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Will Not Let Me Go

by Stephen Granade profile

Slice of life
2017

(based on 39 ratings)
6 member reviews

About the Story

Dallas, Texas. 1996. Fred Strickland has Alzheimer's.

Game Details

Language: English (en)
First Publication Date: October 1, 2017
Current Version: 1.0.0
License: Freeware
Development System: Twine
Forgiveness Rating: Merciful
IFID: Unknown
TUID: 67r2qc21m5nzexv1

Awards

Nominee, Best Writing; Nominee, Best Story; Winner - Fred Strickland, Best Individual PC - 2017 XYZZY Awards

4th Place overall; 2nd Place, Miss Congeniality Award - 23rd Annual Interactive Fiction Competition (2017)

17th Place - Interactive Fiction Top 50 of All Time (2019 edition)

Editorial Reviews

Rock Paper Shotgun
Granade is an old hand at IF — he had already been writing for some years before I turned up on the interactive fiction scene in the late 90s — and much of his work touches on childhood, family, community, and different characters’ perspective on one another. Common Ground (1999) shows the same scenes from the perspective of several different family members, and Child’s Play (2006) is a parser puzzle game that is also a jokey riff on what it’s like to raise toddlers. Will Not Let Me Go carries forward some of the same themes — how do people understand each other, how do they adapt to each other in families and communities — but it’s the work of a more mature and experienced storyteller.
See the full review

Dhakajack
I have played a number of parser-based games by this author, but this is the first of his works in Twine that I have come across. If this is his first twine work, I would say that he hit the ground running, as the medium is well suited to this story.
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Doug's World
My opinion of this piece changed through the playing. Initially, I felt it was too linear. What does it say about Twine that even a game designer with as much experience as Granade can make the player feel as if they're just turning the pages of a book? But the story-telling is powerful enough that I stuck with it and by the mid-point I began to appreciate why Granade had chosen this medium.
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L'avventura è l'avventura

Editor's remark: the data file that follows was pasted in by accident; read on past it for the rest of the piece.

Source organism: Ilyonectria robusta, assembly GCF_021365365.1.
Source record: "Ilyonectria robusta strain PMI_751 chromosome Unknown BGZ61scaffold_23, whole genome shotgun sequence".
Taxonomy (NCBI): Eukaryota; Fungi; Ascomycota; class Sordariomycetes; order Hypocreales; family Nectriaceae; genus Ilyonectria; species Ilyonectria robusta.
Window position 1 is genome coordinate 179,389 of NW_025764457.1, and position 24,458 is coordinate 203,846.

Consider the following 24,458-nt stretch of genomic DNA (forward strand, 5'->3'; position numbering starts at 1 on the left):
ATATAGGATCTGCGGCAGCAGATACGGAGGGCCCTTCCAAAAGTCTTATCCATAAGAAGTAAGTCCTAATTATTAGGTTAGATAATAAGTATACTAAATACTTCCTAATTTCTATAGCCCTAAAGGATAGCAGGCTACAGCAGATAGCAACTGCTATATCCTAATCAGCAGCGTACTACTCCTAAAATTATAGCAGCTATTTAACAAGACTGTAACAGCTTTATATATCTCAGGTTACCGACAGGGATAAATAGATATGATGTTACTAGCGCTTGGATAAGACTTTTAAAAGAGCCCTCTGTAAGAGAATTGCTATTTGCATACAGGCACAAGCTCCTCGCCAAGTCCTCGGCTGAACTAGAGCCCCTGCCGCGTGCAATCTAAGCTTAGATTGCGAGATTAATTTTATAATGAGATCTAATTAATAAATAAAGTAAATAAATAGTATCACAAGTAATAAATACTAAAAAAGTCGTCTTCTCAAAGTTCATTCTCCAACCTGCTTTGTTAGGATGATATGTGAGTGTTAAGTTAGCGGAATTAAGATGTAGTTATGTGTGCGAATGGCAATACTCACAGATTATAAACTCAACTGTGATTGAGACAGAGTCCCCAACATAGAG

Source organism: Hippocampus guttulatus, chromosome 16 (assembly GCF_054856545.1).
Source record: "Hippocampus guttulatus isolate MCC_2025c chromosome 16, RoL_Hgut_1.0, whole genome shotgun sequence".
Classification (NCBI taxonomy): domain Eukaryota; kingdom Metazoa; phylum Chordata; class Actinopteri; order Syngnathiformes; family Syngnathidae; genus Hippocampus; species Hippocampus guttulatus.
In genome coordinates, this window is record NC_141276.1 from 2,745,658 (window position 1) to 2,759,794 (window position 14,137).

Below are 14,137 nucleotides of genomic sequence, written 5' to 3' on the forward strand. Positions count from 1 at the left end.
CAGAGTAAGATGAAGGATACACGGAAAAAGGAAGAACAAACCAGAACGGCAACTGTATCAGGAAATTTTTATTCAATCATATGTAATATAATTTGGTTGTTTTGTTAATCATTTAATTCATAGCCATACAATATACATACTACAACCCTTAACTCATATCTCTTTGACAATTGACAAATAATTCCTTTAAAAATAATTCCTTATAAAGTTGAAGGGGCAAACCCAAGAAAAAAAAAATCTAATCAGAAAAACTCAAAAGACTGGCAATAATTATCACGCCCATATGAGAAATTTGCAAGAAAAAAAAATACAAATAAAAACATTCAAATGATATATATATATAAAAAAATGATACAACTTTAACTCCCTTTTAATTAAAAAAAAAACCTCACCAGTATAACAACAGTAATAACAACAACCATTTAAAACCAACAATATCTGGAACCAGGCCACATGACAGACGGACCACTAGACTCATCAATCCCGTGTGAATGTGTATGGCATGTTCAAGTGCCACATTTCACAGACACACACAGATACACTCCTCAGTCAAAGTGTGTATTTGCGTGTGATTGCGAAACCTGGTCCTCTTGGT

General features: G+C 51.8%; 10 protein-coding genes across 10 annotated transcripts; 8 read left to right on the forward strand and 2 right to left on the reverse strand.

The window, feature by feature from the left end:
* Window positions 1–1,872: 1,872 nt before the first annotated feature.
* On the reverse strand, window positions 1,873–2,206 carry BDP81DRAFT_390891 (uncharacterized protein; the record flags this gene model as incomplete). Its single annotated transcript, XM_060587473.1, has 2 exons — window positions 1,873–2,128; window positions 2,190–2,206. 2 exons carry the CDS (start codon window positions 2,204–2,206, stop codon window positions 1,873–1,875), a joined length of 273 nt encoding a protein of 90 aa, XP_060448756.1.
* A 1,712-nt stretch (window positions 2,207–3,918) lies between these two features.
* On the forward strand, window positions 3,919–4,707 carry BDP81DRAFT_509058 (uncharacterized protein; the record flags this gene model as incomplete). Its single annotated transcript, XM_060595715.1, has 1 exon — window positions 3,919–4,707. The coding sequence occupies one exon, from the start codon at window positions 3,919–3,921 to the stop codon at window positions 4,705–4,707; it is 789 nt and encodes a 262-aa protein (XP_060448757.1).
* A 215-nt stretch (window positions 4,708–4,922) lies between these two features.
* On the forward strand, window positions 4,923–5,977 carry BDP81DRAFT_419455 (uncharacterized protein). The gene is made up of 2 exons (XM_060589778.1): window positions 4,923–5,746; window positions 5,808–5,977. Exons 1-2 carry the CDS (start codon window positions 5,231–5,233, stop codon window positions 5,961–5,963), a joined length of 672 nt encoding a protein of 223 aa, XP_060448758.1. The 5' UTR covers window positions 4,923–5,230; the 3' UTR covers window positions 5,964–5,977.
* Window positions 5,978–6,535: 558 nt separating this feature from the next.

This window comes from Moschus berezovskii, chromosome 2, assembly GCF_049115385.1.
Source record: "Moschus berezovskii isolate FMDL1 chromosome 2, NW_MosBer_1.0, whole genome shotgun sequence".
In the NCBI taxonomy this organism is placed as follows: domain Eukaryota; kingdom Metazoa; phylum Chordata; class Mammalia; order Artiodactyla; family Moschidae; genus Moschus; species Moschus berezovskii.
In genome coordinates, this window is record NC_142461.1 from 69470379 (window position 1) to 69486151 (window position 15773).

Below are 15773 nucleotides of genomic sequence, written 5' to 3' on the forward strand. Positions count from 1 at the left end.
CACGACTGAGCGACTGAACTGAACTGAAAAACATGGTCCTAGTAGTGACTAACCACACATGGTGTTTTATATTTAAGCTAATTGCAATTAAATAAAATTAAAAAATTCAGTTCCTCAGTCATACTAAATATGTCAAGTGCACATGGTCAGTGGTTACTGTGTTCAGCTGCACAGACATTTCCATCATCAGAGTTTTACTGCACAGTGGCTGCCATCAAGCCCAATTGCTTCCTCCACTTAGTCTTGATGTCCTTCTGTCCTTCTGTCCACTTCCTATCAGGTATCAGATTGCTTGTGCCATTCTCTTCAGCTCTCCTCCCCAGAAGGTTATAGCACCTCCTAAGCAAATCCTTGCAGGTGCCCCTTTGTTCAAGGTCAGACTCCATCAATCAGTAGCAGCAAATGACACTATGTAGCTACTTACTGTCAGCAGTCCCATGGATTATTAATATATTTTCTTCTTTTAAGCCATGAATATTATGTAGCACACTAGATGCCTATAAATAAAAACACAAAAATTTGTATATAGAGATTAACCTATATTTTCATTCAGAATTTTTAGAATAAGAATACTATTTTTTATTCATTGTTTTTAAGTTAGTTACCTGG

The way Stephen Granade used Twine is great: the words sometimes change because Fred struggles to remember, other words are cut … An extraordinary journey into memory, a wonderful work. If we really have to find a con, maybe some passages are too long, but Will Not Let Me Go is just short of a masterpiece.
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Catacalypto
Its mix of narrative voice and mechanics that support its story is exactly what I love in narrative design. From the opening indication that the story will remember your place, which fades out until only “remember” lingers, it’s a thoughtful and sometimes painful exploration of Alzheimer’s and dementia.
See the full review

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Member Reviews

5 star:
(25)
4 star:
(11)
3 star:
(1)
2 star:
(0)
1 star:
(2)
Average Rating:
Number of Reviews: 6
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Most Helpful Member Reviews


3 of 3 people found the following review helpful:
An emotional and masterfully-told story about alzheimer's, September 30, 2020
by bradleyswissman (Virginia, US)
Some interactive fiction works open up new, fantastic worlds filled with indescribable creatures and clever puzzles. Will Not Let Me Go does not do this. In this relatively short Twine story, you play, or rather, experience life, as an elderly man named Frank who is suffering from Alzheimer's disease, and incurable progressive neurodegenerative disease that affects the memory. The setting and and pacing of this story are both mundane - unhurried snapshots of a life at home, in the office, and at a diner with lifelong friends - but the subject matter is more devastating than death. You forget names, faces, places, and people, and experience the frustrating consequences of your forgetfulness. The gradual loss of autonomy is nearly palpable. The comparative lack of choice that is typical to the Twine platform makes for an even more emotionally fraught experience. As the player, you have little choice other than to control your emotions - will you rage, or go quietly, as you slip further and further into that good night?